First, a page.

- Confusing association with causation: Assuming that because two things occurred at the same time they must be related e.g. "my partner left me and our star signs weren't compatible."
- Post-hoc ergo propter hoc ('after this, therefore because of this'): This is the act of assuming causation between one initial event and a preceding event, e.g. "my Boss yelled at me on the day that my horoscope cautioned me in the morning paper."
- Special pleading / ad-hoc reasoning: The Magic Bullet of any pseudoscience, special pleading sneaks in subtle excuses for why any particular evidence or refutation doesn't happen to threaten the pseudoscientific claim at that time. Rules don't apply here, only boundless creativity!
Every good organism requires an immune system and pseudoscience is no different.
A key fallacy that often comes into play here is the "ad hominem" attack. That is when somebody breaks the important rule, "play the ball and not the person."
A proponent of pseudoscience may attack the person presenting an idea using personal ammunition rather than addressing whether their ideas are actually correct. The only honest way to show why somebody is wrong would be to show why their evidence is bad, their assumptions are unreasonable, or their reasoning is flawed. The easy option, and the dishonest one, would be to disregard a good idea because it's being presented by an unideal messenger. Of course, everybody on both sides of most major debates would do well to keep this in mind (whether they are scientist/non-scientist or christian/atheist, I think we've probably all seen people do badly in this area).
There a type of ad hominem fallacy worth noting. Known as, "poisoning the well", it is where a pre-emptive ad hominem attack is made against a subject area in order to make conversation emotive and difficult ("only an idiot would think X", or, "Hitler also thought Y").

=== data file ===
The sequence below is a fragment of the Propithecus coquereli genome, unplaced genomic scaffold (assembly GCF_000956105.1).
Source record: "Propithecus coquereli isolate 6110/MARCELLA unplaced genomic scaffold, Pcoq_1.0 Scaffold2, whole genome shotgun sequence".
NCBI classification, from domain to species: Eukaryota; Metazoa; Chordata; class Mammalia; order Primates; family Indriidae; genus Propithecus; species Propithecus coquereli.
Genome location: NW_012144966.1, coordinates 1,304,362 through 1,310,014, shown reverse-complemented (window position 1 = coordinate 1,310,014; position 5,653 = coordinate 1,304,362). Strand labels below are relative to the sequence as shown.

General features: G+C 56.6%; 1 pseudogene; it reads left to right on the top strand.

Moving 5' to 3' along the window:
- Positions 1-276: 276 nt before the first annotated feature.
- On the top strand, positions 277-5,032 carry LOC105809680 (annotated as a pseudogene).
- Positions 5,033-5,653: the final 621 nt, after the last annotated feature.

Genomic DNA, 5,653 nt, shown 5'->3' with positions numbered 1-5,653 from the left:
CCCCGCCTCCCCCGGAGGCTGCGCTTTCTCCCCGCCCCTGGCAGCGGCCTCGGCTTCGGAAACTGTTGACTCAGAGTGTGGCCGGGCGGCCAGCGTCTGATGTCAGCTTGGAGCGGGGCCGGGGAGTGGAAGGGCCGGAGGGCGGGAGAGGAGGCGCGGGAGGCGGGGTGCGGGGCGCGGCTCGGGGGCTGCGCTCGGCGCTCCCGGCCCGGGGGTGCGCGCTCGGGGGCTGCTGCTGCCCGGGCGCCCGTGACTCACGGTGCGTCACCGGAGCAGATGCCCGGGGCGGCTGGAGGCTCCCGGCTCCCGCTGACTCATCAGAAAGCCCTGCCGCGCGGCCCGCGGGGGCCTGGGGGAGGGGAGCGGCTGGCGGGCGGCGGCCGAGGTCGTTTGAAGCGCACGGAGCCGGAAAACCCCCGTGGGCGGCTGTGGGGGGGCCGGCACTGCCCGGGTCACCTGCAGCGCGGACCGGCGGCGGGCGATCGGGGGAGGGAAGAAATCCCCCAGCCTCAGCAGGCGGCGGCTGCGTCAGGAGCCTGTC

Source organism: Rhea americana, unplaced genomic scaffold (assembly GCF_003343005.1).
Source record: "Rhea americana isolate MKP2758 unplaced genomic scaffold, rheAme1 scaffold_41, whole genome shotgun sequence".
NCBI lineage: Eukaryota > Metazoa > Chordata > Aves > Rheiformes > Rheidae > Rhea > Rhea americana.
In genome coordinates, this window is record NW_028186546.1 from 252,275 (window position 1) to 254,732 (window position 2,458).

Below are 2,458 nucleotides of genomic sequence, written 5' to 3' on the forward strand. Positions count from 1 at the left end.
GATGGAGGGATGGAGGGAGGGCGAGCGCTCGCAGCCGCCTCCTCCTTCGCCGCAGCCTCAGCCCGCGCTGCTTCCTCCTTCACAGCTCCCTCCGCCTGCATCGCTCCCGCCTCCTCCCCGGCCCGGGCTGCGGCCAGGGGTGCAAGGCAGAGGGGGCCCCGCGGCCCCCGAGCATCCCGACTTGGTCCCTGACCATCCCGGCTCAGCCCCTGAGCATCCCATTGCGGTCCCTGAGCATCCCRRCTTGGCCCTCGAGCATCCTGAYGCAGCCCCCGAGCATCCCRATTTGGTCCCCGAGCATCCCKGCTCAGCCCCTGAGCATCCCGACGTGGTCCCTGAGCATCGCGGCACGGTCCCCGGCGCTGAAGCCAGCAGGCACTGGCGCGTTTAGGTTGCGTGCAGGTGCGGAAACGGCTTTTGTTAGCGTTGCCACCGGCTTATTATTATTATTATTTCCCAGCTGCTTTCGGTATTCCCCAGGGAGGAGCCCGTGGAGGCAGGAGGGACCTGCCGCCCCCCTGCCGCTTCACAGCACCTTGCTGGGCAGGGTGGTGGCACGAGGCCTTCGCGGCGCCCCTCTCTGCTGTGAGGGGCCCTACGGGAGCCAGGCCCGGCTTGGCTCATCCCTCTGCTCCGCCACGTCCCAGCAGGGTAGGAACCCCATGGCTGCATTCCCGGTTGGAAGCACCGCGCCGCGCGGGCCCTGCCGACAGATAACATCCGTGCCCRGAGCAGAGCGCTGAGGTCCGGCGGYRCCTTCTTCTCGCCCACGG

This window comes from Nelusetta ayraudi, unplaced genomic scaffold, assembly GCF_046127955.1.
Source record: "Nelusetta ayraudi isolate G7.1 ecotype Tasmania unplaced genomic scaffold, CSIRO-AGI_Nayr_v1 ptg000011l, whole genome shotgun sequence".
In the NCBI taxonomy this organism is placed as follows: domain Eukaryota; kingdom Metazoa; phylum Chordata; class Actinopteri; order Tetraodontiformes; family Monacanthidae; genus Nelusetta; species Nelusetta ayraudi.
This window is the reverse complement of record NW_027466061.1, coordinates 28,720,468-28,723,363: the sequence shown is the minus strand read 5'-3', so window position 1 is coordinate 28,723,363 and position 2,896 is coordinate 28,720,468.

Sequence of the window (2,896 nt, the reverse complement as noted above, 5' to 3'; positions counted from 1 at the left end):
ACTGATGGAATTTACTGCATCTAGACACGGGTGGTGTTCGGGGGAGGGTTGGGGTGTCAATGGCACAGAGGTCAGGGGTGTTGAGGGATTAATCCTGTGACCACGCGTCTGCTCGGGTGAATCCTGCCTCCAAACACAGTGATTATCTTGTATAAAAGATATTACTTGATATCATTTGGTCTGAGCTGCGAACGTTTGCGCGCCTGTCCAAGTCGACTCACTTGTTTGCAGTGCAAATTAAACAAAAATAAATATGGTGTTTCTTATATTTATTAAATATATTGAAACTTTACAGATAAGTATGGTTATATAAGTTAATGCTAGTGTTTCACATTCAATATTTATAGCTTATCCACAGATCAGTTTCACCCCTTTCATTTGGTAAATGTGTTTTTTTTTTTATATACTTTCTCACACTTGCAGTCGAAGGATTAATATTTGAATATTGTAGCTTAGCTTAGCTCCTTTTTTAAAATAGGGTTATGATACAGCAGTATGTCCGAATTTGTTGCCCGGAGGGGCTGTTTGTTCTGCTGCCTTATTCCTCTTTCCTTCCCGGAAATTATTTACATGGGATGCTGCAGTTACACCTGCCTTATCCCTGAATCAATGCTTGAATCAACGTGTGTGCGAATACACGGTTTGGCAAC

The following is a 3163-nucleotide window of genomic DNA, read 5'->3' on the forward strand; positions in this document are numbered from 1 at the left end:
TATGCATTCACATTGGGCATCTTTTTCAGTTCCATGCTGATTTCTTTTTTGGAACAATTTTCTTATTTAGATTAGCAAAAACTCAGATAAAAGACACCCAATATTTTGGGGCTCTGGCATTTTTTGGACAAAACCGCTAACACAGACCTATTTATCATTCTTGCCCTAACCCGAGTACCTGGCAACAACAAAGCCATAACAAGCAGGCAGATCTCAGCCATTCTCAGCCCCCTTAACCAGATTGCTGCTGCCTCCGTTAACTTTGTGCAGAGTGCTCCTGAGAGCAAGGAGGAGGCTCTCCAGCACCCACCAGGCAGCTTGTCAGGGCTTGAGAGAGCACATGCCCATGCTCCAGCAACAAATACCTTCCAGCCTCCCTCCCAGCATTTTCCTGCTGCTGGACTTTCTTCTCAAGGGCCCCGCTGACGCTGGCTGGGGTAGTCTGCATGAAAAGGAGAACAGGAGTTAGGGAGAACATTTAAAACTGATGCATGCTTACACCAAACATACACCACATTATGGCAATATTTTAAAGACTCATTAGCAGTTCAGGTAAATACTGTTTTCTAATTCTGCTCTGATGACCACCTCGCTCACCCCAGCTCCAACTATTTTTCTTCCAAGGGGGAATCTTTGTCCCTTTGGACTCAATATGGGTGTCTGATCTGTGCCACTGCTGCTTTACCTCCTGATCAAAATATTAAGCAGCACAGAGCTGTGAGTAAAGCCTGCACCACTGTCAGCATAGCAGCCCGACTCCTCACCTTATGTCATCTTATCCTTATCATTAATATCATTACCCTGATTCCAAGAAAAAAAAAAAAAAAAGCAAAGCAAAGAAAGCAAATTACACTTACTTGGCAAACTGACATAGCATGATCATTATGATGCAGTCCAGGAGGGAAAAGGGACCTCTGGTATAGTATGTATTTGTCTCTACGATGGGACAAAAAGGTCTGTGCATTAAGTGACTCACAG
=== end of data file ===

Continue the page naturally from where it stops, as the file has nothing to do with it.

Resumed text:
But as well as personal attacks, pseudoscientists often turn their ad hominems into grand, conspiratorial narratives. Just look at a few easy examples. The 9/11 'Truthers' think that the government is some infinitely capable secretive organisation able to micromanage world politics on a massive scale all while remaining under the radar of competent journalists. The Anti-Vaccine (vaccines cause autism) crowd think that any scientists who tell another story are in the pocket of big pharma. Also, many insular and wacky religious sects tend to suggest that everyone else is being dominated by the forces of Satan. All of these are ways in which ideas can easily be dismissed, regardless of the strength of their evidential support.
Conclusion? Good pseudoscience doesn't want to discuss evidence or progress via a careful, self-critical reasoning process. For pseudoscience to succeed, their proponents need to build up walls of irrelevant personal attacks or create grand conspiracies which create massive cognitive dissonance and allow them to reject any competing opinions outright.
[Video: What a year on Earth really looks like!]
What do you think of my essentials of pseudoscience? Agree/disagree? Can you think of more?